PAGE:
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  2. I'm so glad you were surrounded by your family. What a sad day. Alzheimer's is heartbreaking, and I don't think I knew your sister wasn't alive. I'm so sorry, for All your losses, yet so glad those boys were there for you (hubby included in that), with both their tears and their bickering. Sending hugs...

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  3. Terry, I'm so sorry about the loss of your aunt. The way you wrote this really got to the essence of the loss: there's the loss and the bittersweet memoriies of the other family members also there at the cemetery, and then there are the living, the boys bickering, the crammed hotel room with your family. And you, waking up happy to be alive. This balance, this love in the face of loss, I'm sure is also a legacy of your aunt's.

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  4. Terry, I'm so sorry about the loss of your aunt. The way you wrote this really got to the essence of the loss: there's the loss and the bittersweet memoriies of the other family members also there at the cemetery, and then there are the living, the boys bickering, the crammed hotel room with your family. And you, waking up happy to be alive. This balance, this love in the face of loss, I'm sure is also a legacy of your aunt's.

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  5. My heart is with you, friend, today and as you built your life from here on without your precious auntie. I SO appreciated the mention of the fussing teen boys...boy, do I live on that street. I find myself thinking, 'is nothing sacred?!" but then I have to remember that they are kids...teens....and this is the normal for them.
    Thank you for your honesty and bravery. Know you are in my heart today. Easter will be hard this year but I will be thinking of you. Don't forget it.

    Judy
    justonefoot.blogspot.com

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  6. Terry, thank you for sharing these beautiful words with us. I am sorry that you had to experience the loss of your aunt, but glad that you were able to honor her memory with your family by your side - right there as reminders of the life that surrounds you even on a dark, rainy day.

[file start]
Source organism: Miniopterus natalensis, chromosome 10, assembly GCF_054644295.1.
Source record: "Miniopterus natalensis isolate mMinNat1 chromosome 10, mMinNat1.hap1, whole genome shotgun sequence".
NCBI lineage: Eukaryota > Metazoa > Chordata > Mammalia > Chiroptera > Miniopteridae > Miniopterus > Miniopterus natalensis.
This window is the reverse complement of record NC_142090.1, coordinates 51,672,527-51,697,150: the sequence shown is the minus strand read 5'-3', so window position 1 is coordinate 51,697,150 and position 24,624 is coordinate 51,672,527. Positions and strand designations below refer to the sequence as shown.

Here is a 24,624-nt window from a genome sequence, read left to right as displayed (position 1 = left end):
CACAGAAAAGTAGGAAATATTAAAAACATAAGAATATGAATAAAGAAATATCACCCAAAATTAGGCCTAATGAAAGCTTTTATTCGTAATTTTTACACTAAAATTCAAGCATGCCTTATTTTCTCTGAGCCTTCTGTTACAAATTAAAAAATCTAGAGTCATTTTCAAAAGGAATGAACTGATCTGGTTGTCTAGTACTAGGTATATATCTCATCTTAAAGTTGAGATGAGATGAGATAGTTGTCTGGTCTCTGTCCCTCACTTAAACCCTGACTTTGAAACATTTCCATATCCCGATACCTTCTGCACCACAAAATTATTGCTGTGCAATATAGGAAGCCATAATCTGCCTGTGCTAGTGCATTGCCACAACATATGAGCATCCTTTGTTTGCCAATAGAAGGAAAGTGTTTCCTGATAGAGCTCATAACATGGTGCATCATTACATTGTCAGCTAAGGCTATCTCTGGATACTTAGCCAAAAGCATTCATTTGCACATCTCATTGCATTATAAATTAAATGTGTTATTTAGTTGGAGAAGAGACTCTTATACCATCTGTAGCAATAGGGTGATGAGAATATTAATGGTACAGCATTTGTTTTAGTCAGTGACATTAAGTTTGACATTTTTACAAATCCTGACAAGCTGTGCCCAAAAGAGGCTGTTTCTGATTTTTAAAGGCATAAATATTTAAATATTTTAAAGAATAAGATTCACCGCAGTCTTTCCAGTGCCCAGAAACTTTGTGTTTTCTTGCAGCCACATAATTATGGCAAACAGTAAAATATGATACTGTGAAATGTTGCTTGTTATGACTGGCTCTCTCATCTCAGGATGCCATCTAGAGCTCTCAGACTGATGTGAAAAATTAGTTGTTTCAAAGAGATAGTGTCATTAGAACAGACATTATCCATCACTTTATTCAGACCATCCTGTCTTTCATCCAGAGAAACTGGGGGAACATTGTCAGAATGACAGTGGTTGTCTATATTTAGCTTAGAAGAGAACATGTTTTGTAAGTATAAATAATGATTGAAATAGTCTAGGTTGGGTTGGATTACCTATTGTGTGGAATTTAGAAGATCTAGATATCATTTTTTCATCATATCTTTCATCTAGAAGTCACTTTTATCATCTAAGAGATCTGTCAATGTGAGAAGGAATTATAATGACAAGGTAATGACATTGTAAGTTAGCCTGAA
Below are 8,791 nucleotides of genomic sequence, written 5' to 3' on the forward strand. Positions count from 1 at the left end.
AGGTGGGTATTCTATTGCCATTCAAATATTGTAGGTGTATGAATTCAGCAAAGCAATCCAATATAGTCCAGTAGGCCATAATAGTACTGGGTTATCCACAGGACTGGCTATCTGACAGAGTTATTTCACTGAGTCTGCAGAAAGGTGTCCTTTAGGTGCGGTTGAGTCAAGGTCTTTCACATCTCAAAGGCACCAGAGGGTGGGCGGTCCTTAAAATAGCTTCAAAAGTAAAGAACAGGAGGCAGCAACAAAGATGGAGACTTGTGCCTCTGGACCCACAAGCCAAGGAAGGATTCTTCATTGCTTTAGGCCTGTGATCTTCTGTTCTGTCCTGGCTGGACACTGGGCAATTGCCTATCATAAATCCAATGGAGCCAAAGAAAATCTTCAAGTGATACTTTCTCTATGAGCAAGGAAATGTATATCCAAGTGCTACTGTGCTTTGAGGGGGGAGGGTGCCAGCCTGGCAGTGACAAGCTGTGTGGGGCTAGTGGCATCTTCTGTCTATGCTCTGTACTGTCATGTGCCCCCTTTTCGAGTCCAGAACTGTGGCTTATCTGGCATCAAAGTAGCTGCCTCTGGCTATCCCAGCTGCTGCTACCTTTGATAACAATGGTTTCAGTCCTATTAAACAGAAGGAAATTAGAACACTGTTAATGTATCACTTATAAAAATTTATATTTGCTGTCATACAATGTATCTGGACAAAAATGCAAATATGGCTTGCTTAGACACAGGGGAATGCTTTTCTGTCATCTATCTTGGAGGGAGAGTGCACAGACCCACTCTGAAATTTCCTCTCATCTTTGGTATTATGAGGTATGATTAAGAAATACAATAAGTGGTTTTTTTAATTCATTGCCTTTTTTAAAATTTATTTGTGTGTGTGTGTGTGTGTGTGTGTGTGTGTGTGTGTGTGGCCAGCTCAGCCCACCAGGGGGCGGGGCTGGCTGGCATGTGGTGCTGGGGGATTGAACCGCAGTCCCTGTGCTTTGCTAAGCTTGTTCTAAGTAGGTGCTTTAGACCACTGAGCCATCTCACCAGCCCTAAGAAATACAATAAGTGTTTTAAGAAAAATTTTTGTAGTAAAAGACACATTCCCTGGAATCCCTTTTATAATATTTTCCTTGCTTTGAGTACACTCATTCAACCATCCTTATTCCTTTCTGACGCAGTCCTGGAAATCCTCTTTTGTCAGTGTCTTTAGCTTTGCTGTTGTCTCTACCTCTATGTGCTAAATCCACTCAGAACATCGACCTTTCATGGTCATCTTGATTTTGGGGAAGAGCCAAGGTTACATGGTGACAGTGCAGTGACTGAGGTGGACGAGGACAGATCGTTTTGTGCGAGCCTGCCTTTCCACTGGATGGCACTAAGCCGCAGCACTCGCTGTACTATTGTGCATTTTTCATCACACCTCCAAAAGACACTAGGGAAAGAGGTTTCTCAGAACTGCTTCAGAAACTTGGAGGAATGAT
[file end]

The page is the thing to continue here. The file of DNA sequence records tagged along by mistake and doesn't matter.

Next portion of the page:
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  7. Terry, That was a truly beautiful tribute, and a journey of the healing soul. Thank you for that, as a reminder of how to live gracefully through a difficult time, and still keep all your parts intact. So much to balance there in an inner life, but you did it beautifully. I'm so sorry you lost your Aunt, and I think of Georgie so often, the days of the twin (but not!) classic cars, and Debbie and I talk about you both, and Debbie always gets a little teary eyed over that, for both you and Georgie. Maybe it is the only child thing for her, and she can't imagine losing something she never had, but I can see it runs deep in her, for sure. And I remember your Aunt and your Mom together (yes, I capitalize Moms and Dads!), and I always felt the special closeness they had. My Uncle stepped in like that when my Dad got ill with a similar loss of his faculties. I'll never forget him taking Jesse out to teach him to fish, catch and release of course, but a man must learn to fish. It is rich and sweet, and crushingly sad, but we must live all those things in the same breath, every day, in varying proportions thankfully, and you captured that so well in this writing. My love to you and all your family. It is so great to be back in touch...Love, Malcolm.

    P.S. I am reminded just now by looking at the date, that tomorrow is the anniversary of my Mother's passing, and I remember on that day Terry that you called me in the morning. I was in our den, and it was raining outside, and I picked up the phone and it was your sweet voice, filled with such deep compassion, and it was so comforting, and I could feel your own remembrances of your Dad coming through since you had only lost him not long before, though you kept your attention on me and how I was doing. I actually felt better, and it was likely the same energy then as it is now in this piece, of just living and breathing through the tough times, with grace. I'll never forget it my friend, and I hope you are feeling it from me now, these many years down...;)...yup, a wink...we live on.